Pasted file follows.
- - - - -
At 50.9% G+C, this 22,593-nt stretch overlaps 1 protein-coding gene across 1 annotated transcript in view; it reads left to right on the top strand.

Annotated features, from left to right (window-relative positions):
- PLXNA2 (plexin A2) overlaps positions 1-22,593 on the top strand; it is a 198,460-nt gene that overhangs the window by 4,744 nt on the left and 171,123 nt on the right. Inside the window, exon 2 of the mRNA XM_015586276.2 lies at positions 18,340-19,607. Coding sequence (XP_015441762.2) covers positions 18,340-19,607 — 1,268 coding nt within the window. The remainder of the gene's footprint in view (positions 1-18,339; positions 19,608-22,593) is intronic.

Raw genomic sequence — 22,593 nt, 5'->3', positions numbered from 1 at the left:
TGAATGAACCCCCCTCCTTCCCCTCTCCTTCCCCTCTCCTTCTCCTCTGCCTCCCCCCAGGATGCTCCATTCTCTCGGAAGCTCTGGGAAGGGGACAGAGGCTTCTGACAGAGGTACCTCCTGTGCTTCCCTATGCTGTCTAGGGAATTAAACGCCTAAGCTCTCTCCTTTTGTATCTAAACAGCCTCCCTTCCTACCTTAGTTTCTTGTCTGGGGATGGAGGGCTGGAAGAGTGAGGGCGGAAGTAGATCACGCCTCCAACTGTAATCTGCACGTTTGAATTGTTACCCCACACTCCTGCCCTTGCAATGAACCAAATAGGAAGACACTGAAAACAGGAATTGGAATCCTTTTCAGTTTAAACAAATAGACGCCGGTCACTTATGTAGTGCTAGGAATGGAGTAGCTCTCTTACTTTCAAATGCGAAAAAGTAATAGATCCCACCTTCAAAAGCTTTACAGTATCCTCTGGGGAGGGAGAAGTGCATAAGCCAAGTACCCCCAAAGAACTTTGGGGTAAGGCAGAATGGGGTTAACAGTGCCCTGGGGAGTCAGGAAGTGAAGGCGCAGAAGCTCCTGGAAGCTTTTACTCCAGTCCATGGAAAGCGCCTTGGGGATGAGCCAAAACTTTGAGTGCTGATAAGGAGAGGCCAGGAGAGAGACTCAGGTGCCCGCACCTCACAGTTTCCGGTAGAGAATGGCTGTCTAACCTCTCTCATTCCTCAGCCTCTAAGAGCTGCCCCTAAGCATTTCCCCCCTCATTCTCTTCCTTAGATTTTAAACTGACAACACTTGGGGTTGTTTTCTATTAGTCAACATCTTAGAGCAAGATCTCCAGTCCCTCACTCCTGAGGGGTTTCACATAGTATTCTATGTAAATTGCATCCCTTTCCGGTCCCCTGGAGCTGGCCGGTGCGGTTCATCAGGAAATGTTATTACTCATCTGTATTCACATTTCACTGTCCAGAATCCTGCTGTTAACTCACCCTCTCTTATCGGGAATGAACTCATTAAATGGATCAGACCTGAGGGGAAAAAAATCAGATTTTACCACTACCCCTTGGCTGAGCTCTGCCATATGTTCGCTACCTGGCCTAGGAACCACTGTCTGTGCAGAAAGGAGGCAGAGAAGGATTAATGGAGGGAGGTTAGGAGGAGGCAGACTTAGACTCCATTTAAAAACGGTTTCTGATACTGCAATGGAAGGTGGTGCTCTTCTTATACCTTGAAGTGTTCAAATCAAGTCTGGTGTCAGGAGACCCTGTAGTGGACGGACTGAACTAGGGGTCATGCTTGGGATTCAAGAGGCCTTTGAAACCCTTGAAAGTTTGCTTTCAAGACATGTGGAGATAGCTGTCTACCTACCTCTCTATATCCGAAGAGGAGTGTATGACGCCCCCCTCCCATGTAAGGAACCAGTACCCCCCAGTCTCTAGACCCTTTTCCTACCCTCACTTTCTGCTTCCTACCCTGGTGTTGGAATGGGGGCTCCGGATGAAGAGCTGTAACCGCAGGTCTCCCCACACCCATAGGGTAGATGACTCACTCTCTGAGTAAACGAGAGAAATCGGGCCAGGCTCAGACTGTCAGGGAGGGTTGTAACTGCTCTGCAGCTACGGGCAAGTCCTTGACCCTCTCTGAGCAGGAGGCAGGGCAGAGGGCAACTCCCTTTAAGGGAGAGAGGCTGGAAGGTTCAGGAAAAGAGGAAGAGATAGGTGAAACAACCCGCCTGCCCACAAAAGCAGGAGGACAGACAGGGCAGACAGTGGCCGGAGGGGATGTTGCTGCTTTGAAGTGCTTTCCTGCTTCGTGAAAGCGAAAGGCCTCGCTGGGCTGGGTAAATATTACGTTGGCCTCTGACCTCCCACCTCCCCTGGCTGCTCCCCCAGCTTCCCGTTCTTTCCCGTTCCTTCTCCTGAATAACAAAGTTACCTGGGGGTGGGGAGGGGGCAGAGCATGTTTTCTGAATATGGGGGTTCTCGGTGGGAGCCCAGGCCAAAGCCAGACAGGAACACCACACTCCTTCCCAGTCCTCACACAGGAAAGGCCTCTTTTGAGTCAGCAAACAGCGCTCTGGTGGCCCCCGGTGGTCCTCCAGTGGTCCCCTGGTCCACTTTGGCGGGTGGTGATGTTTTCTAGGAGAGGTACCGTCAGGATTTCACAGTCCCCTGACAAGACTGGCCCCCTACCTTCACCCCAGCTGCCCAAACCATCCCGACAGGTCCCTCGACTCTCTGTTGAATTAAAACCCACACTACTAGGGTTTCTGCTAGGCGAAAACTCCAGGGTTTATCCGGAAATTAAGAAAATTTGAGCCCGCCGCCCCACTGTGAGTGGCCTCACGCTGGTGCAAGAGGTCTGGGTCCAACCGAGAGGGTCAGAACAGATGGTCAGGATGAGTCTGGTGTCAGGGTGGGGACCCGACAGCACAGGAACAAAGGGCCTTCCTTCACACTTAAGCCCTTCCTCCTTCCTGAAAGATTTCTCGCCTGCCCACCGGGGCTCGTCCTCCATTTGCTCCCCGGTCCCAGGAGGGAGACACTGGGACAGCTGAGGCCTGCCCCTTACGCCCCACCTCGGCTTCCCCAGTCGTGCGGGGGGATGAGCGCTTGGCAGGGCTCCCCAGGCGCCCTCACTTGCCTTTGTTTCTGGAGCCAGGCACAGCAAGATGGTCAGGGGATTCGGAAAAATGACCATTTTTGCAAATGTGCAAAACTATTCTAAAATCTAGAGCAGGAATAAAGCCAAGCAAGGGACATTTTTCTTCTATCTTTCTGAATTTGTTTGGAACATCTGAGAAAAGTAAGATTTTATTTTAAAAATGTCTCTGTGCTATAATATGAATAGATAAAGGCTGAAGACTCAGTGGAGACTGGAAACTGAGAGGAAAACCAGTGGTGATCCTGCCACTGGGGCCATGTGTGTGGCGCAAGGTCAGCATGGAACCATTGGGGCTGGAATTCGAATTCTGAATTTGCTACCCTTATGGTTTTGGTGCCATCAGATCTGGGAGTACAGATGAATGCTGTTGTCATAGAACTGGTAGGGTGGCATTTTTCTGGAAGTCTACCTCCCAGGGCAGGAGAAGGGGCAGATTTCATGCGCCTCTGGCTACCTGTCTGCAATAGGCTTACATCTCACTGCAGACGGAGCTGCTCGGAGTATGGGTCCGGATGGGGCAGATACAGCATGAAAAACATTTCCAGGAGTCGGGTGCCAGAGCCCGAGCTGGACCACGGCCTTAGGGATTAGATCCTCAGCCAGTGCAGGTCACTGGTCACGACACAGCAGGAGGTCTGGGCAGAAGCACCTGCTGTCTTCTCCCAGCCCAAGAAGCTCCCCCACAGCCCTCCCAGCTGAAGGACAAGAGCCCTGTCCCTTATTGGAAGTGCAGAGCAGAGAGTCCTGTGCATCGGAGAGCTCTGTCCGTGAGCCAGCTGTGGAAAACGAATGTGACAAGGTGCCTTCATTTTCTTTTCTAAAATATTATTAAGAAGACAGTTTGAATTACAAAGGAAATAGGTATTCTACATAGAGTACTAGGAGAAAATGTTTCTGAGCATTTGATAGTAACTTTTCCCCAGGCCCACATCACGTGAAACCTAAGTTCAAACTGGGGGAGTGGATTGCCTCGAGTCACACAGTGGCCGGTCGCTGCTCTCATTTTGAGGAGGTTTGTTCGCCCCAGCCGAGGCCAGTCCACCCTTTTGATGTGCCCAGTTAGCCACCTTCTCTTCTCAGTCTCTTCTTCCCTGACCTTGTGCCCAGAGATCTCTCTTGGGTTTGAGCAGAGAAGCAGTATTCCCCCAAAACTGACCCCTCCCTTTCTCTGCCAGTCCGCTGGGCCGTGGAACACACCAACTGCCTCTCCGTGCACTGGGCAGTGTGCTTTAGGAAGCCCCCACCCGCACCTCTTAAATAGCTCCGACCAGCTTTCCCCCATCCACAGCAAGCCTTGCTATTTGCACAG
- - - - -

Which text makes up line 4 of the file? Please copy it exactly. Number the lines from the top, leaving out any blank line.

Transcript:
Raw genomic sequence — 22,593 nt, 5'->3', positions numbered from 1 at the left: